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3. This blog has gone into some oddball territory, but I'm not sure if I've ever talked much about my love of coins.  I never really amassed a huge collection, but I've always liked the history, symbolism, and lore.  I also have had a sweet spot for the pre-decimal coinage of Britain... you know, pounds, shillings, pence, farthings, and so on.  At two different times this year, I took a deep dive and constructed some interesting graphical images.  First, some nice visual examples of the classic types, with their amounts laid out clearly:


Next, after finding an auction catalog of weights of silver coins -- listed by monarch from the Dark Ages to the 20th century -- it was interesting to tabulate and plot how British silver money has been "debased" over time... i.e., how the amount of silver needed to make up one "pound sterling" got smaller over the centuries.  Here's the data:

Click on any of these to enlarge

Note the gradual drift downward from 1400 to the late 1600s... until Isaac Newton came in (as master of the mint!) around 1700 to bring together perception and reality!  There's also a mini-history of metal-working technology in this plot, too.  The spread of weights gets narrower over time, as mass production became more accurate.

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4. What do the following songs have in common?

The Who's Baba O'Riley, Slade's Run Runaway, BTO's You Ain't Seen Nothing Yet, and Rush's The Necromancer (final part: "Return of the Prince").

I'll attempt to hide the answer on your screen... just highlight the text to see it:

The majestic I-V-IV-[V]-I chord progression!  (That second [V] in square brackets is optional; just lengthen the IV if it's missing.)  I don't know why, but that particular progression does it for me every time.  Finding quasi-universal patterns like this is a fun side-quest in my search for a playable Glass Bead Game....


WISHES

1. Believe it or not, I'm still working on a piece of short fiction that I first got excited about in 2014.  The first draft is about halfway done, and I've gotten some feedback on that half from the best writer I know.  I've got my fingers crossed that I'll grab enough time to finish it this year.

2. Yes, I'm also continuing to add notes to my corpus (corpi?) of thoughts about: (a) the Glass Bead Game, and (b) my own D&D retro-clone Homebrew '82.   Low low priority these days, but still going.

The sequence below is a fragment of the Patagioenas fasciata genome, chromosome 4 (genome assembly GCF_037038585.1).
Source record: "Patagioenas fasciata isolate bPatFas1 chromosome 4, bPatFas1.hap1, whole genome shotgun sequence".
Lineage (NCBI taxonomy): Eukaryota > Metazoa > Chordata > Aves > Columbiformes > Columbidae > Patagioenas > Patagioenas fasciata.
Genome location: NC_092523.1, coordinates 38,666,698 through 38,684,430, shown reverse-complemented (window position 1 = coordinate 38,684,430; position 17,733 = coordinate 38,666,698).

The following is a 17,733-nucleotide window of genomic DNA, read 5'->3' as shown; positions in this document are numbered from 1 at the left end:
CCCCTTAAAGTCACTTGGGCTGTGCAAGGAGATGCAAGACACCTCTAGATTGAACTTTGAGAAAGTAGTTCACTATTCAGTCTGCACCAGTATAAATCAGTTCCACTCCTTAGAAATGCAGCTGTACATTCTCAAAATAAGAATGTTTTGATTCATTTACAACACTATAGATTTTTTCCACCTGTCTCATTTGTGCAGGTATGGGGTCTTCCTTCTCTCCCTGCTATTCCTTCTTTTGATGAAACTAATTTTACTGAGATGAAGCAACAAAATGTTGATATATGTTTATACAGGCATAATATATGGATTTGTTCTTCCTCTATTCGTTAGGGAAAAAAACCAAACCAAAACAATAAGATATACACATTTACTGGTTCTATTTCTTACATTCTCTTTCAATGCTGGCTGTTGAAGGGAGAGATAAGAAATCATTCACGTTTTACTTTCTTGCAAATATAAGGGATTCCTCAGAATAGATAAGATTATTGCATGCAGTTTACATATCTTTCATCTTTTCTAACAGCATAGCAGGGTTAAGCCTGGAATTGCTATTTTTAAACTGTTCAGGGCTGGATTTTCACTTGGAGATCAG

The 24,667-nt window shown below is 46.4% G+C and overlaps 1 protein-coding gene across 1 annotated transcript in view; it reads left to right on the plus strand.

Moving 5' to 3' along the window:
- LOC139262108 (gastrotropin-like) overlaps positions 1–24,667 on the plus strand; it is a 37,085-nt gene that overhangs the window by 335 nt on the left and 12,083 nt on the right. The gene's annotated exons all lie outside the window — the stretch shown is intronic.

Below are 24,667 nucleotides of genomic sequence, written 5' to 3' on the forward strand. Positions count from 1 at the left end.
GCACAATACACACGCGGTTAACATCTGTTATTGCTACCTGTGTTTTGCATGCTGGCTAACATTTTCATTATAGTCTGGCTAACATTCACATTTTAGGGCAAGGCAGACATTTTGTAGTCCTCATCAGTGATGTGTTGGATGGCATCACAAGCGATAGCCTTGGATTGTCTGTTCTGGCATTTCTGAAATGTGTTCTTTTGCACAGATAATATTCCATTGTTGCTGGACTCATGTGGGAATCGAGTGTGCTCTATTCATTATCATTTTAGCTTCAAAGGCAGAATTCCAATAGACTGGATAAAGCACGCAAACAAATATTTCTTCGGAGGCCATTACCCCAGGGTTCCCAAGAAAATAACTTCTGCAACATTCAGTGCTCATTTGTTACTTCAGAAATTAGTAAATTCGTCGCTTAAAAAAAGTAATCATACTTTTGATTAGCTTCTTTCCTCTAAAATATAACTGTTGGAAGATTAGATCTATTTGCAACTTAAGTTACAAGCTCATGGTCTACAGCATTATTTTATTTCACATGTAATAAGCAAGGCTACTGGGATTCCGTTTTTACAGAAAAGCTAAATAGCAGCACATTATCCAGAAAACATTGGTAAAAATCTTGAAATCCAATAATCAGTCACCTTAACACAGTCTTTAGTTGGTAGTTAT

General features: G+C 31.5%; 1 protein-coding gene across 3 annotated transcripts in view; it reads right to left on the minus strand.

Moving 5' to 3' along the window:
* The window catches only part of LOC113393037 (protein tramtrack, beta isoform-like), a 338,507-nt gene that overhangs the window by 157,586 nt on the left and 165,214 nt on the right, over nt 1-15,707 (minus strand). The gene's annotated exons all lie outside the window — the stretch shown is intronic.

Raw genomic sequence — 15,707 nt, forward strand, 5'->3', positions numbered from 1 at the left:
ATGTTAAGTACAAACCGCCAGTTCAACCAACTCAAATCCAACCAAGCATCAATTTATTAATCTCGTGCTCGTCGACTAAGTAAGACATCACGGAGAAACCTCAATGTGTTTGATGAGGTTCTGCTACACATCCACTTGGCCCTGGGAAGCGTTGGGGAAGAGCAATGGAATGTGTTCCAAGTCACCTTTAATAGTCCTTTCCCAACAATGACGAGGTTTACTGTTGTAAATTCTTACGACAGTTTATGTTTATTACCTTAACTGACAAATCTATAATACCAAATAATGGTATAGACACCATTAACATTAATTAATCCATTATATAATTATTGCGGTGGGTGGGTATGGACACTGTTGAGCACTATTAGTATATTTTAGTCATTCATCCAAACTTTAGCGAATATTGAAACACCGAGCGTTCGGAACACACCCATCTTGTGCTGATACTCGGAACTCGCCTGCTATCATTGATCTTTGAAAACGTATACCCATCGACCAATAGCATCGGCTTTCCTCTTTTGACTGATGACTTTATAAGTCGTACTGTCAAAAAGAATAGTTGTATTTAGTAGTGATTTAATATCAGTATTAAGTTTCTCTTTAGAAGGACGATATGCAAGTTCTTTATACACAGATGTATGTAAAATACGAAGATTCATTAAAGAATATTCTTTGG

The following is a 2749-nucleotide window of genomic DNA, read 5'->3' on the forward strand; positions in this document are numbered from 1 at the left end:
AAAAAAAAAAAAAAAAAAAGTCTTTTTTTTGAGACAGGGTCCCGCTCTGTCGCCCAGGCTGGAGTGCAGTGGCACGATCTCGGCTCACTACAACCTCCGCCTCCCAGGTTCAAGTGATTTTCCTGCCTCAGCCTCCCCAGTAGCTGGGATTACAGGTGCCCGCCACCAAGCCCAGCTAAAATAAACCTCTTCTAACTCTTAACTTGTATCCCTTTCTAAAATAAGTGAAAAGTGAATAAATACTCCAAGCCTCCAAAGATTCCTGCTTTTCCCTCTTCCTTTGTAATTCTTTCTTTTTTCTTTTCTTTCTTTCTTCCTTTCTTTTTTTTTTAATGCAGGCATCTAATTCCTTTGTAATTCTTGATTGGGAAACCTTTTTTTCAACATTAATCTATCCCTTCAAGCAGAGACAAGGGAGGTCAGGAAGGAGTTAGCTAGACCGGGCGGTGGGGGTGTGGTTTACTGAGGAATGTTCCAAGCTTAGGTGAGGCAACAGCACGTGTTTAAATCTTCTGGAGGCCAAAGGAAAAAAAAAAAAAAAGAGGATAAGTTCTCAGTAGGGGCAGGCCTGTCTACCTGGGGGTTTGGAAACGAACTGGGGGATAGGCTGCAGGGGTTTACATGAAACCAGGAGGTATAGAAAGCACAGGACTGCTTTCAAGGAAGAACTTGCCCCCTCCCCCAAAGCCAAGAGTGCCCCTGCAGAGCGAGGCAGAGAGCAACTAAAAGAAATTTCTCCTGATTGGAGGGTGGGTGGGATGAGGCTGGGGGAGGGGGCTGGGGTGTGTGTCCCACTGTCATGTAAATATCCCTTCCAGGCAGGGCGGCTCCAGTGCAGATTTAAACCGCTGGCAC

3. I've been slowly working my way through the 33 short stories in Dangerous Visions, the ground-breaking book edited by the late Harlan Ellison and published the year I was born.  This anthology exemplified the "New Wave" of the time, and it was only this year -- after collecting Harlan's works for the past few decades -- that I found a copy at a used bookstore.  As I read each one, I'm writing spoiler-free mini-reviews, and ranking the stories into 3 groups (skip, okay, wow).  I'll publish them on the blog when I'm through the whole thing.

4. I'm kinda sorta still doing tumblr, even after the controversial purge of NSFW content earlier this month, but I'm mainly just collating and reblogging stuff I find cool.  I'll occasionally scan images from old comics or magazines that I haven't found online, or maybe post some of my numismatic musings (see above), but I'm not a super-user by any means.

I hope everyone who got to the bottom of this post has an awesome 2019!

Friday, December 14, 2018

A little nonsense now and then...

...is relished by the wisest men!


And this man had no idea that Willy Wonka's defense of snozzberries comes from a longer poem, simply titled "Ode," by one Arthur O'Shaughnessy:
 
We are the music-makers,
And we are the dreamers of dreams,
Wandering by lone sea-breakers
And sitting by desolate streams;
World losers and world forsakers,
On whom the pale moon gleams:
Yet we are the movers and shakers
Of the world for ever, it seems.
 
With wonderful deathless ditties
We build up the world’s great cities.
And out of a fabulous story
We fashion an empire’s glory:
One man with a dream, at pleasure,
Shall go forth and conquer a crown;
And three with a new song’s measure
Can trample an empire down.
 
We, in the ages lying
In the buried past of the earth,
Built Nineveh with our sighing,
And Babel itself with our mirth;
And o’erthrew them with prophesying
To the old of the new world’s worth;
For each age is a dream that is dying,
Or one that is coming to birth. 
 
I'll be pondering this one for a while.
 
[I hope to have some other blog updates coming soon...]

Wednesday, June 13, 2018

Second star to the right...

Should I start a category of posts for "tropes that get me every time?"  For some reason, this well-known line from Peter Pan provides instant feels.